On Tuesday, two men spoke publicly about the state of the coronavirus pandemic in the United States.
One was President Donald Trump. The other was Dr. Anthony Fauci, the head of the National Institute for Allergy and Infectious Diseases. And the pictures they painted of the virus -- and how the country is dealing with it -- were wildly at odds.
Thanks to CNN's Ryan Struyk, we can compare what they said -- side by side. (Trump was speaking at an event focused on reopening schools in the fall. Fauci participated in a livestream press conference with Alabama Democratic Sen. Doug Jones.)
On the pandemic
Trump: "Well, I think we are in a good place."
Fauci: "We're facing a serious problem now."
On coronavirus testing
Trump: "We're almost up to 40 million in testing, which is unheard of."
Fauci: "This is the thing that is a little bit concerning: You say, well, we now have 37 million tests ... There are still lapses there where the dots are not being connected."
On the mortality rate
Trump: "If you look at the chart of deaths, deaths are way down."
Fauci: "It's a false narrative to take comfort in a lower rate of death."
Pretty different right?
So, who should we believe? The doctor widely recognized as the leading expert in infectious diseases who has been in this role since the 1980s and worked for six presidents, both Republicans and Democrats? Or the President who has made a career of hyperbole, exaggerations and untruth -- both in and out of office?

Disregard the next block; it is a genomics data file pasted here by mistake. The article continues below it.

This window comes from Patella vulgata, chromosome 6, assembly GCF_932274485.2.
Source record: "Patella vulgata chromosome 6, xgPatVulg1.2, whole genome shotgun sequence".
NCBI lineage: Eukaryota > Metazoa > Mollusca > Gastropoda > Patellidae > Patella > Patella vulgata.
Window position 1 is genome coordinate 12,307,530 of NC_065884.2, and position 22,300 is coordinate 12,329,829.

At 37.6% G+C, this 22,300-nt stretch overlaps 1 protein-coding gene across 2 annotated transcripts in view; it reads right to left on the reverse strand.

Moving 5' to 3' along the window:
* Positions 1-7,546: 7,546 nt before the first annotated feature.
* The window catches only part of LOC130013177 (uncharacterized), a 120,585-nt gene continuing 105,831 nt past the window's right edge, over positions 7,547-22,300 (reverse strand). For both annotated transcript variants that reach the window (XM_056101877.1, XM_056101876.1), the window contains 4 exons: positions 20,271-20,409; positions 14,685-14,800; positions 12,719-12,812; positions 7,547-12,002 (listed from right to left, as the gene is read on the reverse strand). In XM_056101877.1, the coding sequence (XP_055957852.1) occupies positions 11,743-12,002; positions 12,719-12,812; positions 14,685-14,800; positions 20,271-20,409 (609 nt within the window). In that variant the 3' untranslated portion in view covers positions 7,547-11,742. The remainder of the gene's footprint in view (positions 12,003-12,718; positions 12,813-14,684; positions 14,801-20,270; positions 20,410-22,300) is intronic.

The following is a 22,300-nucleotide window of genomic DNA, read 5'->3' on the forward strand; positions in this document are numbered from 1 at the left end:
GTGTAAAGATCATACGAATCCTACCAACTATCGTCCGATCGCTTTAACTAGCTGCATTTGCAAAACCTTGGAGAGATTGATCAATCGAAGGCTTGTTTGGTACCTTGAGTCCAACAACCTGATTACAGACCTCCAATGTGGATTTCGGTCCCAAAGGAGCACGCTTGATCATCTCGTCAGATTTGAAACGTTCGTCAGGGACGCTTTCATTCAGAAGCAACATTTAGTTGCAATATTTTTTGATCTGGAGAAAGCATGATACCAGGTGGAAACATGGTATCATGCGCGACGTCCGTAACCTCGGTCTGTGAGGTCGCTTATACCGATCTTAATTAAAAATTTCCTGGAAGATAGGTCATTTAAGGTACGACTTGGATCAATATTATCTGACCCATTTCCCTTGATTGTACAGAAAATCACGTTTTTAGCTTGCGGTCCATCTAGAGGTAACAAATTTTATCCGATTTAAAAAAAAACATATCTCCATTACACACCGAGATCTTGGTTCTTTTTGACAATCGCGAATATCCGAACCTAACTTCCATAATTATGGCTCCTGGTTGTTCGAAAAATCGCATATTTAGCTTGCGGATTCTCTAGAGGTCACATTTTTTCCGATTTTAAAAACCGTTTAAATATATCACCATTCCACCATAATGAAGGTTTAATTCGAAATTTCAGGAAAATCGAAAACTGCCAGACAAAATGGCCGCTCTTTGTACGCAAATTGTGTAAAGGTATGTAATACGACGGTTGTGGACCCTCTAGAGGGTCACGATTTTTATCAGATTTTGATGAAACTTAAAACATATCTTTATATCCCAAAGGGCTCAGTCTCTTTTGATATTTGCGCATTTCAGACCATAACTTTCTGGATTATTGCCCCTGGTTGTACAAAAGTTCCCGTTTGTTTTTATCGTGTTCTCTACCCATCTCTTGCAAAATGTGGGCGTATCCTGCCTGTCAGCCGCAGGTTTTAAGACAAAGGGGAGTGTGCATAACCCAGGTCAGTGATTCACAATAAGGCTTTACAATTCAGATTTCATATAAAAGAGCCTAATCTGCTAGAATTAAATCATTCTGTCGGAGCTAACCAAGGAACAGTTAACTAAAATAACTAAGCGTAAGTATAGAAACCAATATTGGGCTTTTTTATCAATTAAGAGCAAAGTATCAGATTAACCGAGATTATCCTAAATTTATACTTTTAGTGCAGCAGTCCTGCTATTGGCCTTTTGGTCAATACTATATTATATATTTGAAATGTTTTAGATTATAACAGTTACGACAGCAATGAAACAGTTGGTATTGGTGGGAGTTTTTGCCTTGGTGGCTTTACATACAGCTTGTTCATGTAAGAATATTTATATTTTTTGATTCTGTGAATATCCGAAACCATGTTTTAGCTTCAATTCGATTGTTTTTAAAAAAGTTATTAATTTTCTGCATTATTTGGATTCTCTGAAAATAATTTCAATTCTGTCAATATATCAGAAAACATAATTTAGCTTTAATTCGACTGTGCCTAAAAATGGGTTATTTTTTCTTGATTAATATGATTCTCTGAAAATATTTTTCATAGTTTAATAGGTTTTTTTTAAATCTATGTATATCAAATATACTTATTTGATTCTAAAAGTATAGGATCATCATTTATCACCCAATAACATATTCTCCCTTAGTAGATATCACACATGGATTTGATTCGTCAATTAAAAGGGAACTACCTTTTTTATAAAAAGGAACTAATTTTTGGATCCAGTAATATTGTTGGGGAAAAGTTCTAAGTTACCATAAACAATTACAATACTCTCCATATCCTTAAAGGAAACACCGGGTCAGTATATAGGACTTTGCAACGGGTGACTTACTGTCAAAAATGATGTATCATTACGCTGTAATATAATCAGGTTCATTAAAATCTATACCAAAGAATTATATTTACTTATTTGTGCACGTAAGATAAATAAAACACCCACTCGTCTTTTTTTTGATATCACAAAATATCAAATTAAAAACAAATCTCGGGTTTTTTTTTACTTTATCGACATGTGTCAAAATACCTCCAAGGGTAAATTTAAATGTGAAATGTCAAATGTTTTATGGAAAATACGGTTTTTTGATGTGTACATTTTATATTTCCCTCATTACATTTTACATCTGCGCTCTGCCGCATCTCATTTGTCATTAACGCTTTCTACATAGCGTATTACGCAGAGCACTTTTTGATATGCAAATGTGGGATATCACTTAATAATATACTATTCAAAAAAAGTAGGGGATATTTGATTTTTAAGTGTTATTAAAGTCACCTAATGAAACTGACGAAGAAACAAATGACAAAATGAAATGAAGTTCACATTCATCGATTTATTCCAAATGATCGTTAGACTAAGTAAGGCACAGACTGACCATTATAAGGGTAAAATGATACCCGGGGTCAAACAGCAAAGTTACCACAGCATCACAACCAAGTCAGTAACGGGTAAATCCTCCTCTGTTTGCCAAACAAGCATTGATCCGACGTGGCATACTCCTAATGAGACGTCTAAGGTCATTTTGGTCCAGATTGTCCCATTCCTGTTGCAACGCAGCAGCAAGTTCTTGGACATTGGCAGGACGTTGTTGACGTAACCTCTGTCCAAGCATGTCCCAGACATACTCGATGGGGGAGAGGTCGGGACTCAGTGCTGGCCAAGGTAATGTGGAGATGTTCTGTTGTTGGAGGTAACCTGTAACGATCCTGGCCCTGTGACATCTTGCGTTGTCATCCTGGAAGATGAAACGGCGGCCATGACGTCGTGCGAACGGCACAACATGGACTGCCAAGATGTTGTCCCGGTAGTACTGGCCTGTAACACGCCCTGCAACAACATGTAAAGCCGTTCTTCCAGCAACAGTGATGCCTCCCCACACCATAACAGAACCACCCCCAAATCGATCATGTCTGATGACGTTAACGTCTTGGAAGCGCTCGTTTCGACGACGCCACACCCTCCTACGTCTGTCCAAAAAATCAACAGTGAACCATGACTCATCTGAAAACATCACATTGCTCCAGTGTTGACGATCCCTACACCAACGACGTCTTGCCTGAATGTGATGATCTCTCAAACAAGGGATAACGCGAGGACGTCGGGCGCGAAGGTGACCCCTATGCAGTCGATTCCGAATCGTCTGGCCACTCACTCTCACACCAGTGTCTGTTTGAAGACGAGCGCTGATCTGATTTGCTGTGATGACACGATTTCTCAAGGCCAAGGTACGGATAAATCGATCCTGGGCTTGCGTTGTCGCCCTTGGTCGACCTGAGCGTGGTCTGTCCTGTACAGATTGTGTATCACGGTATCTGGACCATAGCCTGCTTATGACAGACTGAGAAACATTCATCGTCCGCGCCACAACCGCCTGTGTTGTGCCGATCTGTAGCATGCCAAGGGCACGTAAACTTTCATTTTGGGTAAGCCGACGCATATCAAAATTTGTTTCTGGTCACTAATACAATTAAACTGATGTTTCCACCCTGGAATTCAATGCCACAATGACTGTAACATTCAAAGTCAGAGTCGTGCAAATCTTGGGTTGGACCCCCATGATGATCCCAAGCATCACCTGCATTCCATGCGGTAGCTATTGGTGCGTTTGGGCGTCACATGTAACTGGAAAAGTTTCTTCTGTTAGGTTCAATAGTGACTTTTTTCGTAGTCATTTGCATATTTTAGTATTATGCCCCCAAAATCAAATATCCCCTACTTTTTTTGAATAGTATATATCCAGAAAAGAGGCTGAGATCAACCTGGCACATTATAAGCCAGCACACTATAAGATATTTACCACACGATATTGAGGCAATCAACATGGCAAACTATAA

Tough call! Let's go to some facts!
Fact #1: The US reported 60,021 new coronavirus cases Tuesday, according to data from Johns Hopkins University. That's the highest single-day total since the virus began in America.
Fact #3: A slew of research suggests that even if you don't die from Covid-19, the virus can have long-lasting -- and perhaps permanent -- impacts on your health.
Trump, faced with these facts, opted to attack Fauci's judgment.
"I disagree with him," Trump told Gray Television's Greta Van Susteren on Tuesday. "Dr. Fauci said don't wear masks and now he says wear them. And he said numerous things. Don't close off China. Don't ban China. I did it anyway. I didn't listen to my experts and I banned China. We would have been in much worse shape."
Look, this shouldn't be a close contest. Fauci has science and facts on his side -- not to mention the fact that he has no obvious underlying agenda to cast the pandemic as worse than it actually is. Trump, on the other hand, is neither a doctor nor an infectious disease expert and has massive political motivation to suggest that this is all getting better -- and fast. (Trump's poll numbers have tumbled badly nationally and in swing states as the public has soured on how he and his administration have dealt with the pandemic.)
That we as a country can't agree that, on this matter at least, Fauci is clearly the voice we should be listening to speaks to how far down the partisan rabbit hole we are. And how the politicization of the virus -- from its severity to the best treatments for it to whether or not to wear a mask -- has cost lives, and will cost more.
A pandemic doesn't care whether you are a Democrat or a Republican. Or a Trump supporter. Or whether you live in Arizona or New York City. The only way we can effectively deal with it then is to have a clear-eyed view of facts and science -- and stick to them.
Which means listening to Fauci more and Trump much, much less.